How Patriotic Should Christians Be?

Does this not seem strange to anyone else?

According to the United States Flag Code:

When used on a speaker’s platform, the flag, if displayed flat, should be displayed above and behind the speaker. When displayed from a staff in a church or public auditorium, the flag of the United States of America should hold the position of superior prominence, in advance of the audience, and in the position of honor at the clergyman’s or speaker’s right as he faces the audience. Any other flag so displayed should be placed on the left of the clergyman or speaker or to the right of the audience. (emphasis mine)

How about now?

When did Christians become okay with giving more honor to the flag that represents the country they live in than to the flag representing the God we serve?  I’m not a fan of having the United States flag anywhere inside the church, but if you insist on having it in your church, could you at least put it in its proper place?  I realize that flags are just pieces of fabric, but when you display a flag you are expressing your loyalty to whatever that flag represents.  And the flag that you place in the position of prominence and highest honor tells everyone who you are most loyal to.

It drives me nuts when I go into a church or Christian organization and I see the United States flag displayed, especially when it is above the Christian flag or the Christian flag is not present.  By doing this it tells people that your ultimate loyalty is to the United States.  Our loyalty should not be to any country, state, organization, or system, but to God and God alone.  That is why I have issues with flying the United States flag inside church buildings.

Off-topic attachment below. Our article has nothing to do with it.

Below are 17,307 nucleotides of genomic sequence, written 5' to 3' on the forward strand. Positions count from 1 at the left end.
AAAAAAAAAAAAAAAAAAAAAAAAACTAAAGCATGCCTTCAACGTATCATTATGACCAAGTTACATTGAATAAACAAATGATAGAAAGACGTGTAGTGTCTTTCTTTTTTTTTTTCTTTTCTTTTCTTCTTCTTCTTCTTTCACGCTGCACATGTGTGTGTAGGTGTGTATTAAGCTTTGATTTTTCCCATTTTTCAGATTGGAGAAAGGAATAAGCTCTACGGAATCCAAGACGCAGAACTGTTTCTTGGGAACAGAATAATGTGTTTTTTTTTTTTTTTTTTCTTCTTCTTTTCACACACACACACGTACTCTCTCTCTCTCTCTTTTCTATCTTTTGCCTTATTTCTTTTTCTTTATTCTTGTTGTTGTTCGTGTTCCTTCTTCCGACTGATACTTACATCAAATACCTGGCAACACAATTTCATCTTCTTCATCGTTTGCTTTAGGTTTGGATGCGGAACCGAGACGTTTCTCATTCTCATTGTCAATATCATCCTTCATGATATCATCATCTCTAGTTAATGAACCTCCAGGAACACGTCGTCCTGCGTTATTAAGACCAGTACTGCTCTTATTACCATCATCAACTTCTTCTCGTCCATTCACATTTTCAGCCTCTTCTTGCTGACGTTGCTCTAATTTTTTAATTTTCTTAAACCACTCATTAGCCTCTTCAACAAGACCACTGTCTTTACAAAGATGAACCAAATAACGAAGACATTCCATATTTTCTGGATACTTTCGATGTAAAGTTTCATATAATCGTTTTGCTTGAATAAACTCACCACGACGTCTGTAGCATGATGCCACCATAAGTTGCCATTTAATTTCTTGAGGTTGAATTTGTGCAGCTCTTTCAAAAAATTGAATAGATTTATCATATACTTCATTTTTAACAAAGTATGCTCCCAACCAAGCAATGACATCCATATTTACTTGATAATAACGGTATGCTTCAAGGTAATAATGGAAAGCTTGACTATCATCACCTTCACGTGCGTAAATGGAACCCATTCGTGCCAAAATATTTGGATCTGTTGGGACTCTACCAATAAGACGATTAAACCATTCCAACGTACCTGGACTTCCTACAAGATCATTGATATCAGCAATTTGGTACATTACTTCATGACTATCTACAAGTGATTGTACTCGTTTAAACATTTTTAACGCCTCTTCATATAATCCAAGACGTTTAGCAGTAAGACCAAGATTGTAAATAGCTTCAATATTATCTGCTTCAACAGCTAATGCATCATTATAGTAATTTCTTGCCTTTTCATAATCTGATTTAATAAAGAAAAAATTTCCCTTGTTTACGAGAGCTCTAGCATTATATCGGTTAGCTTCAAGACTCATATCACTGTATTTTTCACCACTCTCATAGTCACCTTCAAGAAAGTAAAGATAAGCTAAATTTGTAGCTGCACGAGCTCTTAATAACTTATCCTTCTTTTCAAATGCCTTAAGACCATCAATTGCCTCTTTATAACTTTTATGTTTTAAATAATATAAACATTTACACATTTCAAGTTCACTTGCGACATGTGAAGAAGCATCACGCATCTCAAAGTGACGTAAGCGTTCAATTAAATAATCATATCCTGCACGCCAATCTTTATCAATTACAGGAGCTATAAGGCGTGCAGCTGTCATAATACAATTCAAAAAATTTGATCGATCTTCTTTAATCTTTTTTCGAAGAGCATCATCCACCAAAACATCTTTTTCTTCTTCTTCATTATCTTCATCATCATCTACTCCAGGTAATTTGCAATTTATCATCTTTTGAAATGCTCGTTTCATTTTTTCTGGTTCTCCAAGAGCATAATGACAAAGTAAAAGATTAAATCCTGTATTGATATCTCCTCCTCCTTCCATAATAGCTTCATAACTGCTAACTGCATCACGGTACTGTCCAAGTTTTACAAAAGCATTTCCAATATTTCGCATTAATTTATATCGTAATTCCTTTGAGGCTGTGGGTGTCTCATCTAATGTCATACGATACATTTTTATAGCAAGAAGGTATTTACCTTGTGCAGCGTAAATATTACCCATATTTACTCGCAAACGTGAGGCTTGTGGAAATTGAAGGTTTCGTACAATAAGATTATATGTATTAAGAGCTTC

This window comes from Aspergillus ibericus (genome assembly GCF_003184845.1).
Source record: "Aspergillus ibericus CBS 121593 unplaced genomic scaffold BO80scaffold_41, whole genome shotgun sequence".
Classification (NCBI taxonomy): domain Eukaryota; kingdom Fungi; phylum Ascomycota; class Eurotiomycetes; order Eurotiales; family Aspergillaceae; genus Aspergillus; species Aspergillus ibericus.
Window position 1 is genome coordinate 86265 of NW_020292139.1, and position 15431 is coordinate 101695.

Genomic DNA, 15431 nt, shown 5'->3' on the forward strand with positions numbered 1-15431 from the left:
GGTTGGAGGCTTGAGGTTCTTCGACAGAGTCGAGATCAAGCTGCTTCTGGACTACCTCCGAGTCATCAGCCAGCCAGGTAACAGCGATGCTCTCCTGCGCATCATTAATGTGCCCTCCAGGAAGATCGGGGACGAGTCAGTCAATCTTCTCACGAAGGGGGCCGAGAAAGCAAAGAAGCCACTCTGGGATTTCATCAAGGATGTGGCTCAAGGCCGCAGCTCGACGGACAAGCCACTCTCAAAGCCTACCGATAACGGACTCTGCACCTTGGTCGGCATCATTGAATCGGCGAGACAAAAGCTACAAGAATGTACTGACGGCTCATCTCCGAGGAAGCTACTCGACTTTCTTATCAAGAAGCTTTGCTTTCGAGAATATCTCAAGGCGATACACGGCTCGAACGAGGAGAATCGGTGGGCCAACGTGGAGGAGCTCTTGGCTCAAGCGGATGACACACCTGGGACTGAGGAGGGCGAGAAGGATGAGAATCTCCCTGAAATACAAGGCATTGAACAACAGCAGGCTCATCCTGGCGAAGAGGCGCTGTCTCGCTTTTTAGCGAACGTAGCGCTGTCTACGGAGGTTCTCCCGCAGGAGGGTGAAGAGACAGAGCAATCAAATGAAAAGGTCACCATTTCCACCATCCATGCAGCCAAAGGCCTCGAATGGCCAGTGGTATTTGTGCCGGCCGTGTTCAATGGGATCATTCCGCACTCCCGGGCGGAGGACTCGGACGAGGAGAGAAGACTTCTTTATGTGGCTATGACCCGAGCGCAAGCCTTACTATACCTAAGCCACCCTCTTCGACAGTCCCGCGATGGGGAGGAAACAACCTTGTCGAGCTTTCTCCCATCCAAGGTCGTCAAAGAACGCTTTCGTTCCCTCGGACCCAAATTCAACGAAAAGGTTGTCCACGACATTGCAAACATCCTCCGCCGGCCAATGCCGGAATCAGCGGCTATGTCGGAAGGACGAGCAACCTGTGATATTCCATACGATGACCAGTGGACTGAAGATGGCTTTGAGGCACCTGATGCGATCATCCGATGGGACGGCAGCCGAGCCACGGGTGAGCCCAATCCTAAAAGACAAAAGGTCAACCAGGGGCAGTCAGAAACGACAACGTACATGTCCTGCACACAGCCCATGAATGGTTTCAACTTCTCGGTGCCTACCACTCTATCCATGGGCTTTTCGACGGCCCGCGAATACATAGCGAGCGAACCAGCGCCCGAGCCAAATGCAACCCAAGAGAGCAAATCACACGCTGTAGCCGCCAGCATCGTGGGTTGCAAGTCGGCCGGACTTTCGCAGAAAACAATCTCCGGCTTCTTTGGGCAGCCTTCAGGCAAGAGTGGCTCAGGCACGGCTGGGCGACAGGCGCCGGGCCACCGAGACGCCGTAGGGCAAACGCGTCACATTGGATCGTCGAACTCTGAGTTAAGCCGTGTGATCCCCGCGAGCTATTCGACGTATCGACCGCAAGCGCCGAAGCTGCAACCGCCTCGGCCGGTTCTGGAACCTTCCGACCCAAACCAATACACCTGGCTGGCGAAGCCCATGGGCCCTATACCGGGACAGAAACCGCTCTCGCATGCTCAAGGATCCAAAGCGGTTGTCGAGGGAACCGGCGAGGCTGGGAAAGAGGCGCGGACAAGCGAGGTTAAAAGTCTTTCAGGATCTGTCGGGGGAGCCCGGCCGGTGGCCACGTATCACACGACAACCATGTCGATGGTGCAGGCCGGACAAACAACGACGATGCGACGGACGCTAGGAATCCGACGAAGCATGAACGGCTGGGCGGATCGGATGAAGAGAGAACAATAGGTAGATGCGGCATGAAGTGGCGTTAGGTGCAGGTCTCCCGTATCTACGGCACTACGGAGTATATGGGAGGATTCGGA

It’s also why I struggle with saying the Pledge Of Allegiance.

I pledge allegiance to the flag
of the United States of America,
and to the republic for which it stands,
one nation under God, indivisible,
with liberty and justice for all.

I guess my biggest issue with all this is whether or not it’s possible to profess allegiance and be loyal to both God and the country I live in.  My ultimate loyalty will always be to God, but loyalty to a country can change.  If I were a citizen of Djibouti, would my loyalty and allegiance be to America or Djibouti?  I would probably be okay with pledging my allegiance to the United States above any other country, since it’s where I was born and where I live, but I’m not okay with pledging my allegiance in general to a flag or a country.

I don’t know if you’ve ever experienced this, but not too long ago I was at a function at a church and they had everyone stand up and say the Pledge of Allegiance.  I just couldn’t wrap my head around how they could think that it seemed like a good idea.  It was at a graduation ceremony for a preschool at a church in town and they had the kids singing church songs and patriotic songs, one right after the other.  When did American patriotism become so intertwined with Christianity in this country?  And why do Christians seem so okay with them being so closely bound and get so upset and defensive when other people aren’t as patriotic as they think they should be?